JASON RUBENSTEIN: Personal Evolution

Jason Rubenstein

Jason Rubenstein released his sixth studio full-length release New Metal From Old Boxes in May 2014, an album that is described as his return to progressive rock roots with a loud, heavy, energetic and modern suite of instrumentals that evoke King Crimson, ELP, NiN, and classical music. Head over to Progify to hear the album in entirety. 

Prog Sphere talked with Jason about his work, latest album and future.

Your sixth studio album called New Metal From Old Boxes was released in May. How did the creative process for this album go comparing with your previous albums?

Completely different than previous albums.  In previous work, I’d compose a bunch of pieces over a few months, creating and editing at the same time, not separating the creative mind from the editorial (rational) mind.  For this project (New Metal From Old Boxes and This Is Not A Love Letter), I quite literally asked myself “What do I want to hear right now?” and “What am I feeling, right now?”, and I didn’t evaluate or judge the music as I created it. I simply created music, every day. And rather than take several months to write, I did all of the writing in 30 days. One month, roughly one song per day.  And no editing as I went.  I ended up with 27 pieces of music.  Once the 30 days had passed, I began the editing – throwing out some songs, keeping others.  During editing, I’d consider whether the music and the arrangement made me feel good. It’s music, right? It’s supposed to feel good while you listen to it.   So, in summary, the major change was separating creating from editing.  I’d read a book by Dorothea Brande called “Becoming a Writer”. It’s really about becoming an artist, becoming someone who creates. In her book she describes the necessary requirement of creating without any editorial or critical thought whatsoever. Just create!  Edit and think later, in a later phase of production. There’s plenty of time to do that. But while you’re in the moment, at your instrument, just create. I made that a fundamental part of my process.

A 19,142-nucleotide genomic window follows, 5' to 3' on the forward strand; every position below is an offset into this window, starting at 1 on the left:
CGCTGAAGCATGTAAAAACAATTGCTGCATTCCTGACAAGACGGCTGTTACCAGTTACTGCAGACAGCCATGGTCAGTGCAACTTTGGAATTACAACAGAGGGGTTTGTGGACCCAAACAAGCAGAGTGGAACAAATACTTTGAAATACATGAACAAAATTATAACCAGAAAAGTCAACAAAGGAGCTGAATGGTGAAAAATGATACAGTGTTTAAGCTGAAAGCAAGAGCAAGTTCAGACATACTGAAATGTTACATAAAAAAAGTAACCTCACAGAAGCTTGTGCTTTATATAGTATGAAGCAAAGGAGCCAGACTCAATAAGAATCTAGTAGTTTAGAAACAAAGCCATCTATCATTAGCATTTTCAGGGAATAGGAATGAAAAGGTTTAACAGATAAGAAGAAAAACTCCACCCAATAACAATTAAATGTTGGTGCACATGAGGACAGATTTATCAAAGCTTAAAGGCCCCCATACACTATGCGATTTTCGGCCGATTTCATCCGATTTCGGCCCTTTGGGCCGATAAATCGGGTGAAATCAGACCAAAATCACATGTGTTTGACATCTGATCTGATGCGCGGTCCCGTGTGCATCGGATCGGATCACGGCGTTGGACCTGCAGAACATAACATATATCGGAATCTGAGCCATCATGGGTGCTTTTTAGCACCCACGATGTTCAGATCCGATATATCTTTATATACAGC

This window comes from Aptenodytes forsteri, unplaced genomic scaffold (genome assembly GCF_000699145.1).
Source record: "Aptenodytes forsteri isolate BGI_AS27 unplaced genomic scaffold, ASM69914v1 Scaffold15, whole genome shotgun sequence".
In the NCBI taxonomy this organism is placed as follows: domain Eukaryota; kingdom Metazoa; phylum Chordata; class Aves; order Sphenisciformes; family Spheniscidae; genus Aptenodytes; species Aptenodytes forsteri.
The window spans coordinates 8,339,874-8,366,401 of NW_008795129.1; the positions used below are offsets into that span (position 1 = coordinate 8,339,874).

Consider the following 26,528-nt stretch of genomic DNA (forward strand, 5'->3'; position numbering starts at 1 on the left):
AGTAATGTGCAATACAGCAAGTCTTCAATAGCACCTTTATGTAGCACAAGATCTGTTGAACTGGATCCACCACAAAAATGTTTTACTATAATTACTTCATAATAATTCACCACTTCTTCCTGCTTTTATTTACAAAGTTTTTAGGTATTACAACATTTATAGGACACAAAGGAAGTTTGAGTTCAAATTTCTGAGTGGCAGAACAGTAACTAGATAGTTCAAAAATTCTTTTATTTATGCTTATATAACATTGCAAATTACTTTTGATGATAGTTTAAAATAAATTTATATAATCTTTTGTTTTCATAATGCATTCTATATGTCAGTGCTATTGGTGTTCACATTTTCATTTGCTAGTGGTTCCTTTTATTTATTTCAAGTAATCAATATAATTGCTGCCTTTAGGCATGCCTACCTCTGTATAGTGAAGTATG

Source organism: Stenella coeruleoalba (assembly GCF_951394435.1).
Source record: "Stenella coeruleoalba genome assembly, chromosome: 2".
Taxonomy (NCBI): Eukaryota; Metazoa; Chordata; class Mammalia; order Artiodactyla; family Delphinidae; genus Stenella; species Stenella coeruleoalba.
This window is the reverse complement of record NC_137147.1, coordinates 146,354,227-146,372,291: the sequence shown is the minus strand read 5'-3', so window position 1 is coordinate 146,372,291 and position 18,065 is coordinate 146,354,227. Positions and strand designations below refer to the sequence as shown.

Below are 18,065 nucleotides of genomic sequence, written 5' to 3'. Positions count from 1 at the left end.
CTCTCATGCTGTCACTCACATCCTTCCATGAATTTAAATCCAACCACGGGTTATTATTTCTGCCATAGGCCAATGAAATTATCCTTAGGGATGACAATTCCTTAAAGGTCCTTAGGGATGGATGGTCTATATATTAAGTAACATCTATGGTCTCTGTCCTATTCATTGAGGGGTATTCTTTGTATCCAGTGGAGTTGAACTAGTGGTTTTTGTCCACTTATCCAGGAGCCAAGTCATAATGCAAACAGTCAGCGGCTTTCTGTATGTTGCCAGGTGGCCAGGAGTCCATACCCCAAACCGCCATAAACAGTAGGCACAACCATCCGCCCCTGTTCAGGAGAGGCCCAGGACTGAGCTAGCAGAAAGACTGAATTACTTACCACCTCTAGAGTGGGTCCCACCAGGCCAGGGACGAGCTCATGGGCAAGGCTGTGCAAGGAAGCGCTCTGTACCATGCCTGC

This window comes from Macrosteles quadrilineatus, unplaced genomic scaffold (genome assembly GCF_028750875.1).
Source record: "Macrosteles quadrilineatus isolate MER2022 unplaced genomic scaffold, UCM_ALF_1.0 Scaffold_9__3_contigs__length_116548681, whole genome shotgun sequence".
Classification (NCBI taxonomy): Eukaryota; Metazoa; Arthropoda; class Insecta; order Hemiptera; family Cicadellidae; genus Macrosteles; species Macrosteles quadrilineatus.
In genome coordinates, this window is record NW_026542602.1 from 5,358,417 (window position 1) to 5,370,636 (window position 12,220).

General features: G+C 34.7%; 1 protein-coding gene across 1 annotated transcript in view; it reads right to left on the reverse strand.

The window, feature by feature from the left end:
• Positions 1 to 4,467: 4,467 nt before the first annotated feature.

Jason Rubenstein - New Metal From Old BoxesHow long did it take you to complete work on New Metal From Old Boxes?

October of 2013 to March of 2014. Six months. Once I’d composed and then edited the music, and boiled the program down to about 17 tracks of music (not including a cover song), I took some time and just listened to the demo mixes every day.  Sometime in late November, I called Niko Bolas (the mixing engineer and producer)  and said, “I think I have something here…”

So, in January, off I went to the Capitol Records building in Los Angeles, where Niko has his studio “The Surf Shack”.  Originally, the plan was to mix one or two tracks and he’d show me what he’d done, and I’d head back to my project studio and finish the album. But once we got rolling, we had a blast. He mixed all of the tracks brilliantly. The energy is incredible, especially since I’m the only musician on the album!  He really captured the spirit of what I was feeling, and of what I was hearing in my head, which was a loud, tight, heavy, angry band just beating the hell out of their instruments on a stage somewhere.

After that, we scheduled a mastering session with Ron McMaster at Capitol Mastering. By March, it was all in the can.

How does the title of the album reflect on the material showcased on it? Where is the connection?